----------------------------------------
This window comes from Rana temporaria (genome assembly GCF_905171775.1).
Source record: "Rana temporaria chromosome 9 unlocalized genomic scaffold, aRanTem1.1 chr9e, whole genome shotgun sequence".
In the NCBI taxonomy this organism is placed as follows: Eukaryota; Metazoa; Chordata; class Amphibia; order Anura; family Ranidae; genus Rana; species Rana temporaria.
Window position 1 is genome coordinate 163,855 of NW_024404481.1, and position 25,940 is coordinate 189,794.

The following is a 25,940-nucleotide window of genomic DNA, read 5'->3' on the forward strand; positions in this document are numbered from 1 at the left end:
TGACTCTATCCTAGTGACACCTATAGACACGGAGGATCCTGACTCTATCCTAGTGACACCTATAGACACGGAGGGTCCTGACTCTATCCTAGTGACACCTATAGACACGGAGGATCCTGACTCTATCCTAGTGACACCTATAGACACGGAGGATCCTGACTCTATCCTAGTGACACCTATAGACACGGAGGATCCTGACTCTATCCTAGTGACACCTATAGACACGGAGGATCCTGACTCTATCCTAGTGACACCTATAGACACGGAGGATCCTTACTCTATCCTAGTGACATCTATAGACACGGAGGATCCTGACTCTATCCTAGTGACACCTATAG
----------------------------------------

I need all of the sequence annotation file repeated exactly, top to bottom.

This window comes from Rana temporaria (genome assembly GCF_905171775.1).
Source record: "Rana temporaria chromosome 9 unlocalized genomic scaffold, aRanTem1.1 chr9e, whole genome shotgun sequence".
In the NCBI taxonomy this organism is placed as follows: Eukaryota; Metazoa; Chordata; class Amphibia; order Anura; family Ranidae; genus Rana; species Rana temporaria.
Window position 1 is genome coordinate 163,855 of NW_024404481.1, and position 25,940 is coordinate 189,794.

The following is a 25,940-nucleotide window of genomic DNA, read 5'->3' on the forward strand; positions in this document are numbered from 1 at the left end:
TGACTCTATCCTAGTGACACCTATAGACACGGAGGATCCTGACTCTATCCTAGTGACACCTATAGACACGGAGGGTCCTGACTCTATCCTAGTGACACCTATAGACACGGAGGATCCTGACTCTATCCTAGTGACACCTATAGACACGGAGGATCCTGACTCTATCCTAGTGACACCTATAGACACGGAGGATCCTGACTCTATCCTAGTGACACCTATAGACACGGAGGATCCTGACTCTATCCTAGTGACACCTATAGACACGGAGGATCCTTACTCTATCCTAGTGACATCTATAGACACGGAGGATCCTGACTCTATCCTAGTGACACCTATAG